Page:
Saturday, May 17, 2008

New and Improved: Now Twice as Bright

Interesting article on Space Daily yesterday: Astronomers have decided that the universe is actually twice as bright as they had previously thought.

It turns out that interstellar and intergalactic dust absorbs roughly half of the light energy emitted from distant luminous objects, re-emitting it later. So when we look at a distant object, we are seeing only half of the light that would reach us if space was completely transparent. So the universe is actually twice as bright as we perceive it to be. One implication of this is that energy generation in the universe is also twice what we thought.

A sentence that struck me was, "The Universe is currently generating energy, via nuclear fusion in the cores of stars, at a whopping rate of 5 quadrillion Watts per cubic light year - about 300 times the average energy consumption of the Earth's population." It seems as if the author is trying to emphasize the incredible amount of energy produced. But a cubic light year, while small on an astronomical scale, is incomprehensibly enormous by any human yardstick. The volume of the earth is roughly 270 billion cubic miles (270*10^9 mi^3). A cubic light year is about 218*10^36 mi^3. In other words, a cubic light year would hold nearly 10^27 earth volumes. And the population of earth is using a 300th of the energy generated in that volume. That is pretty mind-boggling! (Of course, we're living right on top of a star, astronomically speaking, so our energy density is way, way above any "average" cubic light year).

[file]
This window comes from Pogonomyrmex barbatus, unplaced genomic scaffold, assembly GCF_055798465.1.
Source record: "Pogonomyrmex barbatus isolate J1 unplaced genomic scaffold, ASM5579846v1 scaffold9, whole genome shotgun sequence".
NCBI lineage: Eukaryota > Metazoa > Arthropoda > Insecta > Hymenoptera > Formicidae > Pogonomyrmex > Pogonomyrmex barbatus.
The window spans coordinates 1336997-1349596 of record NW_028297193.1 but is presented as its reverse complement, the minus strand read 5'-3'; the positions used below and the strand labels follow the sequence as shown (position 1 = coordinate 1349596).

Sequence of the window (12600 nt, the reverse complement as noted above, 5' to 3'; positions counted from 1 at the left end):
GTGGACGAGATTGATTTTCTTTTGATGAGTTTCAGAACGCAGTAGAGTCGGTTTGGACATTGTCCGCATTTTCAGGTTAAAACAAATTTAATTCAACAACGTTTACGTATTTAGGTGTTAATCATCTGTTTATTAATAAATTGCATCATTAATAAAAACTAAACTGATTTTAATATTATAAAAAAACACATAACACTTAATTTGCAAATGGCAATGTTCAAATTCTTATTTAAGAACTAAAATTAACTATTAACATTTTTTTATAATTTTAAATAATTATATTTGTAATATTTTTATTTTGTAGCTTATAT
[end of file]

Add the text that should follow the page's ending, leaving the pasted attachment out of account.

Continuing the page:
Our understanding of the distribution of matter in our galaxy and in the greater universe depends in large part on brightness measurements. Basically there are certain kinds of objects that emit light energy at a known rate or brightness. When we identify such an object (known as a standard candle) at a great distance, we can compare the light that is reaching us to the amount of light we believe it is emitting and arrive at a pretty good estimate of how far away it is. Most of our distance and some of our mass estimates for far away galaxies and stars come from this kind of inference. What I've been wondering, and the article doesn't address, is the degree to which this brightness research will force astronomers to reassess the distribution of matter and energy in our universe. You know, basic questions like where is everything, and how much of it is there?

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